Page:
Household expenditure dropped in 2009.
Spending on necessities and luxuries fell last year.
Family spending fell last year for the first time in a decade due to the damaging affects of the recession, according to research from the Office for National Statistics (ONS).
The Living Costs and Food survey found that the average household spent £455 a week last year, which is £16 less than in 2008, marking the first fall ever recorded in the ONS’s ten year history.
The four areas where the most money were spent included transport, recreation and culture, housing, fuel and power and food where families spent an average of between £50 to £60 each week.
Giles Horsfield, the editor of the ONS report said: “This is the first annual decline in average UK household spend since the current method of recording was introduced in 2001-02, with higher expenditure on some housing related costs such as rent, electricity and gas offset by lower spending on mortgages”.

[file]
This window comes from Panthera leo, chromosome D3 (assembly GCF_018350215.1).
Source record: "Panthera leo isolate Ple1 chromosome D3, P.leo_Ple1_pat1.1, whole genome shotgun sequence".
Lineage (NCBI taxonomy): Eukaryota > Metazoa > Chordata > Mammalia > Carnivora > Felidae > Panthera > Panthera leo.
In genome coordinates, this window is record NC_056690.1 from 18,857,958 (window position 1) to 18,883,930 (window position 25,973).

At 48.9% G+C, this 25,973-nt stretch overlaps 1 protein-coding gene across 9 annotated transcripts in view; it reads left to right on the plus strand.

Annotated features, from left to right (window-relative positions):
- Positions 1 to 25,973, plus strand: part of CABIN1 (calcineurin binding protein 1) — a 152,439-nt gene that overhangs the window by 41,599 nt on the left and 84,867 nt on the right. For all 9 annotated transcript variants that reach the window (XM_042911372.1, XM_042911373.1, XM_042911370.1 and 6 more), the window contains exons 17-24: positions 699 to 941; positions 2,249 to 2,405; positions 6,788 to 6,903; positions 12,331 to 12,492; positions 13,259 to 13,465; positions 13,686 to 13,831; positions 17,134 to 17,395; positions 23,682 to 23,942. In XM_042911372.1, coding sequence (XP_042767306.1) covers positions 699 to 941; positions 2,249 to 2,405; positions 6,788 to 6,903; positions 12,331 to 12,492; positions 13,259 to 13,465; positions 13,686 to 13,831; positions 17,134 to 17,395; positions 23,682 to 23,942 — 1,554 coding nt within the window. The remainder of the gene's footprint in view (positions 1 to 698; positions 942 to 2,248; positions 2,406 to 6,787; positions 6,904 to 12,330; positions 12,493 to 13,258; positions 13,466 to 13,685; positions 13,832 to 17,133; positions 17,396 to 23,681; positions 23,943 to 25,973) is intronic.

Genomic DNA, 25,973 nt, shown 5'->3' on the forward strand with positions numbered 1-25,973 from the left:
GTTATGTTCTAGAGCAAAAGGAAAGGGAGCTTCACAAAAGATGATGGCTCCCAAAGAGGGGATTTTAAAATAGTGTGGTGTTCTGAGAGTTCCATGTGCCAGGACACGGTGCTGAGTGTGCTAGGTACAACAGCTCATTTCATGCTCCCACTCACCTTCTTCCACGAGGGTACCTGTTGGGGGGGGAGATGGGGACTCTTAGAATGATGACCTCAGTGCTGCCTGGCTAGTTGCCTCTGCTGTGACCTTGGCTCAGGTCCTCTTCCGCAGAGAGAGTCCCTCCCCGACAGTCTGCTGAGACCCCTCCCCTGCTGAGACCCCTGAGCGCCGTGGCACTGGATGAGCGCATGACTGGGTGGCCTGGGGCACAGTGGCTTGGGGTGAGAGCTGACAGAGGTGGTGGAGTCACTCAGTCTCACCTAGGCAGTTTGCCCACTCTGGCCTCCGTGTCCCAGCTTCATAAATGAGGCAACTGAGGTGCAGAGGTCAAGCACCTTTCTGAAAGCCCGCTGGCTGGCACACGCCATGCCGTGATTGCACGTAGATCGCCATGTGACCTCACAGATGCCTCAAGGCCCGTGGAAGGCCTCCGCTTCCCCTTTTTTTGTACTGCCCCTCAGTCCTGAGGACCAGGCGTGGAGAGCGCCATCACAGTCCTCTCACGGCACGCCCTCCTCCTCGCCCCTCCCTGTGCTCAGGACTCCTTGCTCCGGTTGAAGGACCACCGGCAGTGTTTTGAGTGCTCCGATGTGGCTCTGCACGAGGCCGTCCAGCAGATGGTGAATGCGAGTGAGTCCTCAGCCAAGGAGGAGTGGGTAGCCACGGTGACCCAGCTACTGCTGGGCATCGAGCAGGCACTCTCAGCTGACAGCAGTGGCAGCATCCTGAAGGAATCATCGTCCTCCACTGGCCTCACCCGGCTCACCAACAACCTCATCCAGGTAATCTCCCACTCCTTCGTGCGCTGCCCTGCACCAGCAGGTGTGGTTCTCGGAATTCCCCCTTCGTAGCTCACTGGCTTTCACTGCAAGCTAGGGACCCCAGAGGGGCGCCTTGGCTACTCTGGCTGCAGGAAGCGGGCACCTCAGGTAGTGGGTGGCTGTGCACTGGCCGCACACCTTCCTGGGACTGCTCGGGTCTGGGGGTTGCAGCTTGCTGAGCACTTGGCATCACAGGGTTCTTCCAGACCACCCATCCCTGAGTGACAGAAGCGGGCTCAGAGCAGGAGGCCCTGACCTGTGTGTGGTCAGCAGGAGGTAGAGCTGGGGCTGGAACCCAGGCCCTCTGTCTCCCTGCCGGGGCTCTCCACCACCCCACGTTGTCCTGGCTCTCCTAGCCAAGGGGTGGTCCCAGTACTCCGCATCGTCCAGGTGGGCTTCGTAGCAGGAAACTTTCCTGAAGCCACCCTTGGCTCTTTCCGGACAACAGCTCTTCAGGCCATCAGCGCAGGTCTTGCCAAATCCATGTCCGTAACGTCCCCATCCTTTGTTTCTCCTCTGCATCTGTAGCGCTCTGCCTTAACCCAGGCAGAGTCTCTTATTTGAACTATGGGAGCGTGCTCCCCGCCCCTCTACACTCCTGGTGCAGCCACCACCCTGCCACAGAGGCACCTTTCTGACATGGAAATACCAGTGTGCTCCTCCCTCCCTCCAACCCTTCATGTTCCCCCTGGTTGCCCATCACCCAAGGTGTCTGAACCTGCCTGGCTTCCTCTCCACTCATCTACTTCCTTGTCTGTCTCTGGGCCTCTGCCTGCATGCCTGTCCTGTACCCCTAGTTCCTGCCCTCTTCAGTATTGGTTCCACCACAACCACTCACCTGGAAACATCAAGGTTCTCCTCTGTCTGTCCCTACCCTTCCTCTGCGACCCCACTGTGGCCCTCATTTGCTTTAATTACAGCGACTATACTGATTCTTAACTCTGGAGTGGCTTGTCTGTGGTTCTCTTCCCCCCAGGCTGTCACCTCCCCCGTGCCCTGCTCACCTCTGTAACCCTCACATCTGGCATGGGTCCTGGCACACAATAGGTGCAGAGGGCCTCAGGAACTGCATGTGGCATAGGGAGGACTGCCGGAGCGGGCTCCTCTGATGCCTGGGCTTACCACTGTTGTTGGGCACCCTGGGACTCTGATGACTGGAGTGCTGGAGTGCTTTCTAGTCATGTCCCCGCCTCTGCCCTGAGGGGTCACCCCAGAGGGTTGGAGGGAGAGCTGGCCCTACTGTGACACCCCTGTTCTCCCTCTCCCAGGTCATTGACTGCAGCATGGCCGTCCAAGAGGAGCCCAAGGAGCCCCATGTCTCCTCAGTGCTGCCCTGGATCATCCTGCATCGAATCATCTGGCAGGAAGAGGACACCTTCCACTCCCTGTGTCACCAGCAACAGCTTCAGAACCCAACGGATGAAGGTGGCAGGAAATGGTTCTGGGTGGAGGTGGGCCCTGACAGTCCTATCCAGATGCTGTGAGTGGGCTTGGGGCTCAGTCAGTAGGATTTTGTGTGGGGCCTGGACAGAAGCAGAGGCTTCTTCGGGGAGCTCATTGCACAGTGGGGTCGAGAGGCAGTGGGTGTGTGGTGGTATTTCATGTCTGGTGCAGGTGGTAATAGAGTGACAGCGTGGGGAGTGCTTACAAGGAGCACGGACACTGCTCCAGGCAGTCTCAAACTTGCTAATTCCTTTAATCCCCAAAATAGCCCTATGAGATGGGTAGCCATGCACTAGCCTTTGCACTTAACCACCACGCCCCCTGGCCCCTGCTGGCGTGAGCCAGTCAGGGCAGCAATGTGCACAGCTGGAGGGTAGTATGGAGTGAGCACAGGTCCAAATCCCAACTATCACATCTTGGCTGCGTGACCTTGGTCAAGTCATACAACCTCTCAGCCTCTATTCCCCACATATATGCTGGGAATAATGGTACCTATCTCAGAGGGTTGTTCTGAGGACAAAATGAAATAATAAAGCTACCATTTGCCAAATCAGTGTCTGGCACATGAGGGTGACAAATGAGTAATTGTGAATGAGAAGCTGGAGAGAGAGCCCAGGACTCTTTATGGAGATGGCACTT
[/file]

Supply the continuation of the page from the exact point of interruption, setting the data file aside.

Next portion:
He continued: “Lower spending on diesel and fuel contributed to lower expenditure on transport, but reductions were also seen on vehicle purchases and public transport. Spending also fell on household goods and package holidays, but held up on sports admissions, cinema, theatre and concerts”.
Families in the top tenth income bracket cut their spending by 12% seeing their weekly spend drop from £1,044.90 to £922,10.
The survey also found that families in London spent more than poorer areas of the UK such as the North East. A family based in London spent an average of £552.30 each week where as a family in the North East spent £387.20.
Over 5,000 households participated in the survey by recording all of their household spending over a two week period.